• Transforming Resident Education. RHEDI’s educational programs help residents see reproductive health care as intertwined with broader structures of power and privilege. We expect residents to understand the long history of reproductive coercion and oppression in the U.S. and its profound impact on patients and their families. Our clinical and didactic training places particular emphasis on power dynamics between providers and patients, and the subtle ways that language and tone may undermine patient autonomy and self-determination. We teach residents to take account of the vulnerability and legitimate mistrust that many patients experience in reproductive health care settings and to develop innovative clinical practices that treat each patient with respect and empathy. We believe that family medicine providers have unique opportunities to expand access and mitigate the disparities that shape our contemporary health care system. At the same time, we recognize that access will remain limited without progress toward a more equitable, just, and sustainable society. To this end, RHEDI encourages physicians to engage with local organizations and social justice movements in the communities where their patients live, work, and raise families. We also support RHEDI graduates’ work within medical institutions and professional organizations to advance policies that promote patient autonomy and the reproductive justice movement.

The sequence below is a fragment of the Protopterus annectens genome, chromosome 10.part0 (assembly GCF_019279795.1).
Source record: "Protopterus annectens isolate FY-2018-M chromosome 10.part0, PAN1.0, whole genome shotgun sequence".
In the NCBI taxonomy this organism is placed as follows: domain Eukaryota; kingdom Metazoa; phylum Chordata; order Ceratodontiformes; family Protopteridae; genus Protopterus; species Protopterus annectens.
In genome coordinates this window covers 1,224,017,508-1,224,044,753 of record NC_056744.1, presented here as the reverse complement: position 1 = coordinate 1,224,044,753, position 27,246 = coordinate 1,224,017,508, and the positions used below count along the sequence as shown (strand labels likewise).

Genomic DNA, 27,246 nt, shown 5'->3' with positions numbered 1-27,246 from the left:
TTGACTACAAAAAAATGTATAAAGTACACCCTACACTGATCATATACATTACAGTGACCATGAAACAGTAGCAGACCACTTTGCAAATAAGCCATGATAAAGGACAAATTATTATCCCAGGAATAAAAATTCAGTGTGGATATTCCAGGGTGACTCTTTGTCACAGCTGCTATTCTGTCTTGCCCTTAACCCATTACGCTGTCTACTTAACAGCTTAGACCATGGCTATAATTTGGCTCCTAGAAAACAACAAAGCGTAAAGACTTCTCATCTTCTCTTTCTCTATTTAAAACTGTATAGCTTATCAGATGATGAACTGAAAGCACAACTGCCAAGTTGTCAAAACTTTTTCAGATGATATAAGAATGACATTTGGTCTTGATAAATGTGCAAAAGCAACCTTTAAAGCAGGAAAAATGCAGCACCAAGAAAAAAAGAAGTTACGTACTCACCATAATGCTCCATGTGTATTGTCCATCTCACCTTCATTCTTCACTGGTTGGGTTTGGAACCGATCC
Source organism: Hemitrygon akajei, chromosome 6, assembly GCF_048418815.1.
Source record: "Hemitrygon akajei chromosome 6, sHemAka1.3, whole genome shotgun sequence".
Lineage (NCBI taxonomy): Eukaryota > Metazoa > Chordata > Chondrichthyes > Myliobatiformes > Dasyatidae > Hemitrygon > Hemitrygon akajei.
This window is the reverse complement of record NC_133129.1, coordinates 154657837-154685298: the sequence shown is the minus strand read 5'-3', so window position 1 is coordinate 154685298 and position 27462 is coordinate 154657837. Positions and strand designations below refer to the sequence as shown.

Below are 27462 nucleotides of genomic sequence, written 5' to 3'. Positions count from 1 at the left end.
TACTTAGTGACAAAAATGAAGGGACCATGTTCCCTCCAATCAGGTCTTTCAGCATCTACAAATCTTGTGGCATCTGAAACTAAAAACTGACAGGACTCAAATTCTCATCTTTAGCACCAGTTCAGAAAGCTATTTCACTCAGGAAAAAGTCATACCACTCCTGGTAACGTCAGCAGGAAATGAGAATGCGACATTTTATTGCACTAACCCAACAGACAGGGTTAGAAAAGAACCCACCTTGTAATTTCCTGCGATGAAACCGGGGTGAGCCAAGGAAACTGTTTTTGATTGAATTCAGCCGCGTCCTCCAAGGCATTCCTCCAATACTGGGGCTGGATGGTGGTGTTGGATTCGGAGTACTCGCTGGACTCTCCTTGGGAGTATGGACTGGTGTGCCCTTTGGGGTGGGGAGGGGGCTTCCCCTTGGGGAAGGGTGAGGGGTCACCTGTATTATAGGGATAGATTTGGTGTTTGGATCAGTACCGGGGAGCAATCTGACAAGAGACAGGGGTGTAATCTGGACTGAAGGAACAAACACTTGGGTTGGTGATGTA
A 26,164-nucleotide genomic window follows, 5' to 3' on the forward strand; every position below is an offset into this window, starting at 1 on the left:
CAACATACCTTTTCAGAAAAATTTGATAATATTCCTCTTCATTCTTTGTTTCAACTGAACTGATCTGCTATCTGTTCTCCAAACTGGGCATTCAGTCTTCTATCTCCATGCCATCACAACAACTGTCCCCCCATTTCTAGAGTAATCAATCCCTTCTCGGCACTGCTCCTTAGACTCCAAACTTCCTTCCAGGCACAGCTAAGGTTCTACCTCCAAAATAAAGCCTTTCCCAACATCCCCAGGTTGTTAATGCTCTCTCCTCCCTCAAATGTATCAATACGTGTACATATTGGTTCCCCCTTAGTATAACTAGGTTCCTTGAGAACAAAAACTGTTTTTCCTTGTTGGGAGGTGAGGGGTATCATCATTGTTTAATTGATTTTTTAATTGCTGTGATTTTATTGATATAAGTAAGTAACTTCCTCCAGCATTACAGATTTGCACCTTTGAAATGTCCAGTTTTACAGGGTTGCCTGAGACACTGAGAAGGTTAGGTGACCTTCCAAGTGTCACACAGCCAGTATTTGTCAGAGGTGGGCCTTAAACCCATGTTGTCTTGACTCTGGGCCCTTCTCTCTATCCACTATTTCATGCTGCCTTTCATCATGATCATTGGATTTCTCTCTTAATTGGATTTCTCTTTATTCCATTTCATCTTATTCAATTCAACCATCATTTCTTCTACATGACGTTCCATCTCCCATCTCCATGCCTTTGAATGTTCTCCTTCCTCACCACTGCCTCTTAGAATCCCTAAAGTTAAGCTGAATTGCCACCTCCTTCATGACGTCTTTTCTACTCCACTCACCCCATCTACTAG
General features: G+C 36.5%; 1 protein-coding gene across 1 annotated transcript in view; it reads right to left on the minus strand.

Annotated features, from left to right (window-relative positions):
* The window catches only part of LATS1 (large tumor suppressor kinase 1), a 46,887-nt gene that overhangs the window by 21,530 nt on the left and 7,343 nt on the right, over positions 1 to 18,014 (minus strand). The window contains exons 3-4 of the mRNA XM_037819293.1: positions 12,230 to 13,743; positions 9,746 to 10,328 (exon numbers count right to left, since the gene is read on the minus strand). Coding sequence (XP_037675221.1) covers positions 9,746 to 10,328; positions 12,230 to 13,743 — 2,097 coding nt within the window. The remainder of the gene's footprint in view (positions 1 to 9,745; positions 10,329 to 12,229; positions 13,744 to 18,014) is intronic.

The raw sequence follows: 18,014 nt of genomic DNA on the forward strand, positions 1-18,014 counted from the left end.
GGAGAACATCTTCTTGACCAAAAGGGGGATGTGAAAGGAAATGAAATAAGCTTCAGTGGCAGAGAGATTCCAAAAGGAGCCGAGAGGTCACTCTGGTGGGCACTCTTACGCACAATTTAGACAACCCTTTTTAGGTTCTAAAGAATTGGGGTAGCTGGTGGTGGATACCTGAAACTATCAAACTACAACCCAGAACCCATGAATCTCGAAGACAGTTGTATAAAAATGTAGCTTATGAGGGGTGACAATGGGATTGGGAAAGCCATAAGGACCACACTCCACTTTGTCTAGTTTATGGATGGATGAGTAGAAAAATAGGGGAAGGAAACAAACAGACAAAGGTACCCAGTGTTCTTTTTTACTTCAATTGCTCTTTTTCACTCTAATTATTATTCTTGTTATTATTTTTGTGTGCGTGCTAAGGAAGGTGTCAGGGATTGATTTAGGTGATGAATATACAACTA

• Promoting Patient-Centered Care. Underlying our work is a patient-centered approach, which honors each patient’s preferences, values, and choices. Our programs challenge providers to identify and change practices that, however well-intentioned, may have a coercive or stigmatizing impact on patients, undermining autonomy and compounding disparities. Our resident education and train-the-trainer curricula are designed to prompt reflection on the personal and historical factors that shape patients’ experiences with reproductive health care and the structural barriers that may prevent patients from reaching their desired health outcomes. Through a process of clinical training, interactive learning, listening, and self-reflection, we encourage both trainers and residents, as well as other learners, to examine their own biases and judgments—conscious or unconscious—that may impact their ability to offer compassionate, patient-centered care.